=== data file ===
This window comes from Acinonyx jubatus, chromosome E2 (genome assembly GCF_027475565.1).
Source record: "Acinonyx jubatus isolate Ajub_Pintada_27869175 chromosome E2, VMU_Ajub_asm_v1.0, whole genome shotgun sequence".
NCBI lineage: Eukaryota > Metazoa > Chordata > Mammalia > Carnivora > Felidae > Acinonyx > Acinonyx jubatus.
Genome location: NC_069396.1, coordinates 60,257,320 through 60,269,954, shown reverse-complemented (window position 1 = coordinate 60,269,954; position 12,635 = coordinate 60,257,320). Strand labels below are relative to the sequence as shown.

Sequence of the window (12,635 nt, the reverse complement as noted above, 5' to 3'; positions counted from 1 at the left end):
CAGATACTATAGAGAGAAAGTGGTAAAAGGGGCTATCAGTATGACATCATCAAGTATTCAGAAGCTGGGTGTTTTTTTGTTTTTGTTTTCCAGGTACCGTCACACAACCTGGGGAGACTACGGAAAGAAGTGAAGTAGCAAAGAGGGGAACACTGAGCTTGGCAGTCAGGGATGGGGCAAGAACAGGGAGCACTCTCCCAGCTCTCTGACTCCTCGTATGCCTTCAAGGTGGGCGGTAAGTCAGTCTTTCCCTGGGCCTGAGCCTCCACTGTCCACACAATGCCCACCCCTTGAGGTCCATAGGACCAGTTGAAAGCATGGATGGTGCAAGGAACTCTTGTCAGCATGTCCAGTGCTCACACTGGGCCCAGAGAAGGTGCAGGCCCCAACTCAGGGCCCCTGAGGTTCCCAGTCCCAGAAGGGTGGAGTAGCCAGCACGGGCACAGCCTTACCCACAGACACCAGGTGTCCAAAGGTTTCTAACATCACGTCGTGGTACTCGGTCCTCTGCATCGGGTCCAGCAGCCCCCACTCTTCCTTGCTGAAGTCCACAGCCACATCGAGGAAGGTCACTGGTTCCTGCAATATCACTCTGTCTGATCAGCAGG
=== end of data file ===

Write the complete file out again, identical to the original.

This window comes from Acinonyx jubatus, chromosome E2 (genome assembly GCF_027475565.1).
Source record: "Acinonyx jubatus isolate Ajub_Pintada_27869175 chromosome E2, VMU_Ajub_asm_v1.0, whole genome shotgun sequence".
NCBI lineage: Eukaryota > Metazoa > Chordata > Mammalia > Carnivora > Felidae > Acinonyx > Acinonyx jubatus.
Genome location: NC_069396.1, coordinates 60,257,320 through 60,269,954, shown reverse-complemented (window position 1 = coordinate 60,269,954; position 12,635 = coordinate 60,257,320). Strand labels below are relative to the sequence as shown.

Sequence of the window (12,635 nt, the reverse complement as noted above, 5' to 3'; positions counted from 1 at the left end):
CAGATACTATAGAGAGAAAGTGGTAAAAGGGGCTATCAGTATGACATCATCAAGTATTCAGAAGCTGGGTGTTTTTTTGTTTTTGTTTTCCAGGTACCGTCACACAACCTGGGGAGACTACGGAAAGAAGTGAAGTAGCAAAGAGGGGAACACTGAGCTTGGCAGTCAGGGATGGGGCAAGAACAGGGAGCACTCTCCCAGCTCTCTGACTCCTCGTATGCCTTCAAGGTGGGCGGTAAGTCAGTCTTTCCCTGGGCCTGAGCCTCCACTGTCCACACAATGCCCACCCCTTGAGGTCCATAGGACCAGTTGAAAGCATGGATGGTGCAAGGAACTCTTGTCAGCATGTCCAGTGCTCACACTGGGCCCAGAGAAGGTGCAGGCCCCAACTCAGGGCCCCTGAGGTTCCCAGTCCCAGAAGGGTGGAGTAGCCAGCACGGGCACAGCCTTACCCACAGACACCAGGTGTCCAAAGGTTTCTAACATCACGTCGTGGTACTCGGTCCTCTGCATCGGGTCCAGCAGCCCCCACTCTTCCTTGCTGAAGTCCACAGCCACATCGAGGAAGGTCACTGGTTCCTGCAATATCACTCTGTCTGATCAGCAGG